How to resolve 2 RCA outlets but 4 speaker cable ends

Discussion in 'Audio Visual' started by alwaysaskin, Apr 24, 2012.

  1. protecon

    protecon Member

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    The DACmagic is actually pretty good bang for buck - better still would be the Audio-gd DACs from KingWa.

    DACs are line-level equipment trying to solve the universal problem of converting your digital signal from a source into an analog one that your speakers can understand. I can see how you were confused in the process.

    Disregard the unhelpful people in this forum - a little bit of knowledge can be quite the burden apparently.
     
  2. pezzy

    pezzy Member

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    perhaps the receiver needs to be set/told that you are using a digital connection for your audio input.
     
  3. Zee

    Zee Member

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    OK, your equiment is actually reasonably good. Your quality issues are not related to poor amp/speakers. Good start..

    Do you know what the sampling rate of your audio is? 128kbs mp3's are going to sound like crap on a system like yours, so making sure your mp3's are at least 256kbs will help.

    Make sure your receiver is in Stereo mode, not one of the surround modes. Music is generally mixed in stereo, and thus, sounds better in stereo.

    Finally, got any CD's? Put a CD into the CD/DVD tray of your PC, press play, and report back as to how that sounds.

    Z...

     
  4. OP
    OP
    alwaysaskin

    alwaysaskin Member

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    Thanks for that. How do I determine the sampling rate of an MP3 or WAV etc?
    Is there a way of boosting the sample rate?
    Do I need a program for this?

    A good deal of my music is off CDs but unfortunatley I turned them into MP3 and threw most of the CDs away thinking I would not need them anymore but now I get a high rate of corruption in audio files and I have to rip replacements off music files from the net.
     
  5. Zee

    Zee Member

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    NEVER throw away your CD's. I know it's too late now, but any CD's you buy in future, keep them.

    What program are you using to rip your CD's? Generally, 128kbs is the default for MP3's. I'm pretty sure that WAV is generally lossless, but I don't really rip much music in WAV, so don't really know enough about it.

    I'm pretty sure you can right click an MP3, click properties, and the bit rate will be there - though most of my stuff is FLAC these days now that I have migrated away from Apple, and have been re-ripping all my CD's, so I can't actually find an MP3 on my laptop to check...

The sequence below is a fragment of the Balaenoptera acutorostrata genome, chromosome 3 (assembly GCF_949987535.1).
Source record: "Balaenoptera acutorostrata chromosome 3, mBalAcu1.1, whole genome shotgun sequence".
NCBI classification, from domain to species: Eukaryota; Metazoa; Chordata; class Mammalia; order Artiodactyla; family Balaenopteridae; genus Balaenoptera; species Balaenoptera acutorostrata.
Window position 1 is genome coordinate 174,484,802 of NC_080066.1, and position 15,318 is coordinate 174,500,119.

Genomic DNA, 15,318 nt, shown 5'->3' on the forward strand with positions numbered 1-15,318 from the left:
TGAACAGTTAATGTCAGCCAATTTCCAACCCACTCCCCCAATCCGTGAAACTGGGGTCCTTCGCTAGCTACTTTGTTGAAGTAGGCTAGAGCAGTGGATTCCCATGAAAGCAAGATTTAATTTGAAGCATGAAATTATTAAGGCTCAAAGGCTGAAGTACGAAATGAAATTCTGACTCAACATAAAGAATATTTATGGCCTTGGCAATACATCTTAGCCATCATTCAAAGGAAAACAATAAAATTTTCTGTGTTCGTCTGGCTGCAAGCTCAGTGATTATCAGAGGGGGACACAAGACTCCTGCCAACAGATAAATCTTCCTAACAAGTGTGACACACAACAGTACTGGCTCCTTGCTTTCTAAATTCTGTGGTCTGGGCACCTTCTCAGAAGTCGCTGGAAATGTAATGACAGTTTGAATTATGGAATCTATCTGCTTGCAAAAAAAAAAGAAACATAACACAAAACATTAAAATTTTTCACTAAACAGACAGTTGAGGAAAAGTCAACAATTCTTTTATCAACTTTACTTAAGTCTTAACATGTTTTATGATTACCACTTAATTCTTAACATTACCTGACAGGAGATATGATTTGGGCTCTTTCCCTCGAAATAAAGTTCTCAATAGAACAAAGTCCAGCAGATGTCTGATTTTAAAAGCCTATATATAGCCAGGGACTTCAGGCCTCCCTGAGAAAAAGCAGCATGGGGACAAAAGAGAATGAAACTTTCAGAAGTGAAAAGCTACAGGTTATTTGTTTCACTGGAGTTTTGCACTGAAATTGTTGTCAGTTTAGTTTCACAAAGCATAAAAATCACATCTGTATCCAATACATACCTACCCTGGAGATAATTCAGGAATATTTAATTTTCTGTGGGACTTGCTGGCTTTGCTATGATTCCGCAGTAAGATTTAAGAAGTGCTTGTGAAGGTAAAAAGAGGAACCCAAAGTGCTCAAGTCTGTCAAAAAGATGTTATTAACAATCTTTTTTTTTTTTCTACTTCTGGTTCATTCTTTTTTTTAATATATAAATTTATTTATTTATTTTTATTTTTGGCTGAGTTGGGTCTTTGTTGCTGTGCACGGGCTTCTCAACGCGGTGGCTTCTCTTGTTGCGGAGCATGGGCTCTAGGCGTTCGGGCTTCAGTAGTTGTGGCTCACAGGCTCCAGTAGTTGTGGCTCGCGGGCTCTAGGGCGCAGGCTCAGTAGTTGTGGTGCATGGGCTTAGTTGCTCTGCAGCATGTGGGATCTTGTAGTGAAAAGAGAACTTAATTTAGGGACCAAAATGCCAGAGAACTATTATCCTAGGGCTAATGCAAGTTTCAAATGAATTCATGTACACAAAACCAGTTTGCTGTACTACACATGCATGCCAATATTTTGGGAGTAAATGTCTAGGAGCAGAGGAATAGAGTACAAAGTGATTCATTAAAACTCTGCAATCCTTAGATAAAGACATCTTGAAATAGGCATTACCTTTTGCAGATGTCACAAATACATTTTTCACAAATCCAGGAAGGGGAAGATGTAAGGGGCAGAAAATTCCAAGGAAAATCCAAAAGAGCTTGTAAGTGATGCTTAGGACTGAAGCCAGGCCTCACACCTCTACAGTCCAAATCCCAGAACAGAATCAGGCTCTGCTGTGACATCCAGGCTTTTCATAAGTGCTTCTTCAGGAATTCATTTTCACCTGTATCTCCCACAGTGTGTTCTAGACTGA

Z...
     
  6. OP
    OP
    alwaysaskin

    alwaysaskin Member

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    From the positive contributions to my request for help I have learned that:

    something like this DACmagic device, or, anything like it such as a audiophile quality soundcard is of no use to me unless my receiver has straight passthrough.

    that unless my music is greater than 128?? any device I might get is not going to add much to the quality of the sound my system produces.

    Is this right?

    If my receiver has straight passthrough would the DACmagic or anything like this, or a audiophile quality soundcard add much to the quality of my existing music?

    I was looking at a M-Audio 192 Sound Card once, does anyone know anything about these?

    thanks
     
  7. OP
    OP
    alwaysaskin

    alwaysaskin Member

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    I used Windows Media Player 8 or 9 at the time.
    thanks
     
  8. OP
    OP
    alwaysaskin

    alwaysaskin Member

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    How does upsampling sound from 16bit to 24bit make it sound better ?

    I just assumed it did.

    Also, if you are playing MP3 files, make sure they are over 192kbps.

    How do I do this? Can I boost them in some way?

    I had that receiver before, and I remember it was quite a confusing one to set up

    I agree, there are two lots of settings that do the same thing, getting a new receiver might be my next investment. The 1905 is 5 channel but I've never used it for anything other than stereo. I've started looking for a stereo only receiver but they are in short supply and no cheaper that 7 or 8 channel and nor do they have HDMI inputs.
     
  9. Loop Goose

    Loop Goose Member